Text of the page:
Collective Punishment for AIG

I have heard the argument that those at AIG should not get bonuses because they destroyed the firm, or because they destroyed the firm and in doing so helped precipitate the current economic calamity to boot. This sort of argument doesn’t make sense to me. The vast majority of those in the bonus pool at AIG had nothing to do with precipitating the firm’s failure. They were marketing insurance products, managing call centers to handle customer inquiries, and other exciting stuff like that. They just happened to live in the same corporate city-state as the evil-doers. Pulling their bonuses based on such an argument is collective punishment.

A more reasonable argument is that without the government assistance, AIG would have gone bankrupt. And if it had gone bankrupt, those who are pulling in bonuses not only would have had no bonus, they likely would have had no job. So then, the argument goes, why should the government’s bailout money – which of course is tax payer money – go to give out-sized bonuses?

That makes sense. But then we come to some follow-up questions.

One is why Paulson didn’t include compensation controls as one of the terms for keeping AIG afloat. You could ask the same thing of Geithner, who frankly is taking on far more grief than he deserves, but the time to have done this was back in September, when the agreement was put together in the first place.

A second is why the argument stops with the boundaries of AIG. We should ask who beyond AIG would have gone bankrupt if the government did not keep AIG from default, and make the same demands on bonuses that are being paid there.

Think of it this way: If time had not been so tight, the creditors would also have been in the bailout meetings. These creditors would have include those on the hook in the event of default due to their CDS exposure. The meeting would have started off with Paulson saying, “We can pull AIG from the brink. It will take a lot of taxpayer money to do so. We want concessions all around, both from AIG and from its creditors, and especially from those creditors that will go under with it.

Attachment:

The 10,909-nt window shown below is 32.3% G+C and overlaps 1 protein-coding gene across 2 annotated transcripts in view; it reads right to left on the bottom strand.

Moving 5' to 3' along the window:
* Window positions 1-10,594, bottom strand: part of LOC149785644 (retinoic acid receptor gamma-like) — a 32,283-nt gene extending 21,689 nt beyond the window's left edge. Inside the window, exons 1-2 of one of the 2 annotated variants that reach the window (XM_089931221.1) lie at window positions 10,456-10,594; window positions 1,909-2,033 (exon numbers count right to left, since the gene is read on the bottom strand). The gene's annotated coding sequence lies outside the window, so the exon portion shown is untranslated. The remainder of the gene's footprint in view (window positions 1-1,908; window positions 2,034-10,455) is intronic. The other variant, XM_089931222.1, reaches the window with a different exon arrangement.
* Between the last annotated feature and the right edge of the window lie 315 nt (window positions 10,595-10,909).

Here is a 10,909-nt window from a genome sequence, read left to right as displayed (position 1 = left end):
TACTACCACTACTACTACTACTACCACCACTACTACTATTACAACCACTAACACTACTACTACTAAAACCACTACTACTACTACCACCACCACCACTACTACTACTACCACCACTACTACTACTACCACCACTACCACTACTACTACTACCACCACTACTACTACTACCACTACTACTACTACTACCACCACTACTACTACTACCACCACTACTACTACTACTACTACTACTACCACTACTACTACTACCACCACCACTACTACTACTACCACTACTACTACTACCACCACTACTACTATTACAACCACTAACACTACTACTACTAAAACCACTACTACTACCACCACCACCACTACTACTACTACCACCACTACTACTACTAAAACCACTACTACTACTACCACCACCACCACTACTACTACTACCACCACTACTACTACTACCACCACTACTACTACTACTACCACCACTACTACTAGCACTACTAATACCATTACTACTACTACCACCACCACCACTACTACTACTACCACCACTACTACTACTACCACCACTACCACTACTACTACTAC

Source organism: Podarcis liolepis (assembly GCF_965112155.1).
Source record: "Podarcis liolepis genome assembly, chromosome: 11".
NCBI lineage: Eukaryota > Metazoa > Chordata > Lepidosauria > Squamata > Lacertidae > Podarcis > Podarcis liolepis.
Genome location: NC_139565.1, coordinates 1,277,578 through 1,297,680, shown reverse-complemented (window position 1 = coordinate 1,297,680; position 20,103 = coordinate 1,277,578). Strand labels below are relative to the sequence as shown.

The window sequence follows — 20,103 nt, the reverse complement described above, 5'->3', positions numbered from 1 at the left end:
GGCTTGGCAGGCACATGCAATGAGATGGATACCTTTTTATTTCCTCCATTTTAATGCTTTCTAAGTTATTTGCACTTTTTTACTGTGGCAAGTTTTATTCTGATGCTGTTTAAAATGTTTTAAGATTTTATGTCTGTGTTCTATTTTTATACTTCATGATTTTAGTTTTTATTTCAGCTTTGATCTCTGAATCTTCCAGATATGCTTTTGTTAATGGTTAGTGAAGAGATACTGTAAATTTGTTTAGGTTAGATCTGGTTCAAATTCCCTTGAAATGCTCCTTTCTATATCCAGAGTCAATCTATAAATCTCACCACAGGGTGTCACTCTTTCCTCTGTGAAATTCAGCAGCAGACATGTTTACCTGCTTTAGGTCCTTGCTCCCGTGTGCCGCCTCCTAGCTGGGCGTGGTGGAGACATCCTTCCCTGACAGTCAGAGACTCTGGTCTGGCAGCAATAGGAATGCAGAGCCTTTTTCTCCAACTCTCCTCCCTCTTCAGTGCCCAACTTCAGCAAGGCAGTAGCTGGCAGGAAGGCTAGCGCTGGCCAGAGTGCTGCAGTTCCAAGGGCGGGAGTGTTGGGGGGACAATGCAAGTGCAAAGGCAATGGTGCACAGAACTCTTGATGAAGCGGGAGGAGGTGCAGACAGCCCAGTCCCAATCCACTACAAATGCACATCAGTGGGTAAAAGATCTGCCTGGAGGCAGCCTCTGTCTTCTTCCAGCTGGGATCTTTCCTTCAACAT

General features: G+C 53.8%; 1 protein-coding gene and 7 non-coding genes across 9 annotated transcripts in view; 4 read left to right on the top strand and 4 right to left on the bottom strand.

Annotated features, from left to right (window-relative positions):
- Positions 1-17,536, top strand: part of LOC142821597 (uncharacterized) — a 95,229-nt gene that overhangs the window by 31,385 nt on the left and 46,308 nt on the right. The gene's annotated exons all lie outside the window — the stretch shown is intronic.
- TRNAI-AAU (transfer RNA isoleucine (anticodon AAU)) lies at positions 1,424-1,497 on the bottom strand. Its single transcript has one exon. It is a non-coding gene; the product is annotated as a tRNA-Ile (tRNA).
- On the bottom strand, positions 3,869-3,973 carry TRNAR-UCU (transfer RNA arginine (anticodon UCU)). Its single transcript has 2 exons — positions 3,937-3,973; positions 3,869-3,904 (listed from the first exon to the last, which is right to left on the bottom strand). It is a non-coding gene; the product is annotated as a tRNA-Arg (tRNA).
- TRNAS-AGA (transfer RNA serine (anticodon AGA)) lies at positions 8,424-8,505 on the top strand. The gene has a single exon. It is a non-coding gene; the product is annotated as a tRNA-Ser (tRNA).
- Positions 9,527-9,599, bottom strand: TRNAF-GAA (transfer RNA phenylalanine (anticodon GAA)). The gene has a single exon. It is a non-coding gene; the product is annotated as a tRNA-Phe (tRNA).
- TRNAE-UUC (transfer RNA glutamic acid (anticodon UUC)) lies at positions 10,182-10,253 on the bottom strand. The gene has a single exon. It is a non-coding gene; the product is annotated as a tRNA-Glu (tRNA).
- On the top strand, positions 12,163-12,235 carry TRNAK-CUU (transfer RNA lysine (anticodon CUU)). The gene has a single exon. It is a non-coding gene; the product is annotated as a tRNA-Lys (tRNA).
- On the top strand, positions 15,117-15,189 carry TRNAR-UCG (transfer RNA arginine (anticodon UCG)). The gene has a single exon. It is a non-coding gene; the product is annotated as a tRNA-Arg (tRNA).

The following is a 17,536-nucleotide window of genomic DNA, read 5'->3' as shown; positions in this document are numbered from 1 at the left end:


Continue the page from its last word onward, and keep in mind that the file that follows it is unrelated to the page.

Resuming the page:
That is the correct route to collective punishment. A route that starts with questions like this:

True or False: If AIG had gone into default, Goldman Sachs would also have failed.

Originally published at the Rick Bookstaber weblog and reproduced here with the author’s permisssion.

One Response to "Collective Punishment for AIG"

  1. P D Simic   March 23, 2009 at 12:20 am

    You are right on target there. All this public outrage about the $160M of bonuses is a nice entertainment, so people can get emotional and angry about something concrete. This is OK to the extent that it will put some extra pressure on the government and politicians to deal with the banks and AIG in a more responsible and aggressive way. However, this is peanuts, and a diversion from the much bigger problem here; which is about the way the $160B is (and additional $30B is to be) spent by the A.I.G under the watch of this and the previous Treasury (think, Paulson).It is not secret that much of the taxpayer billions was spent on unwinding bunch of CDS contracts that AIG had with Goldman S. and other Wall St players. It is also known that the total CDS “insurance” liability is about $60-80Trillion, which is about 30X times the size of the underlying mortgage market. What this means is that many of these CDS contracts that A.I.G might be unwinding behind the closed door using the taxpayer money could be, for all we know, a speculative contracts in which the CDS counter party is demanding the payment on an asset it insured but *never owned*. This would be illegal in normal insurance business – think of allowing hundreds of people to take a life insurance on a single persons life – but is legal in the unregulated CDS world (such contracts are called “naked CDS”).That is: the taxpayer’s billions may be covering contractual gambling wins of the counter parties, such as Goldman S., not the real losses. If so this would be example of the largest transfer of wealth in the history of the world – from the Main St to the Wall St.The fact that Treasury did not explicitly annul such “naked” CDS contracts even to this day, and certainly not before pouring billions into A.I.G. “bailout”, is economic malpractice of a gigantic proportion, and may even be a criminal malpractice. The $160M of bonuses is peanuts and surely an outrage, but I hope we don’t let it be a distraction from the real DIRTY SECRET behind the A.I.G. bailout.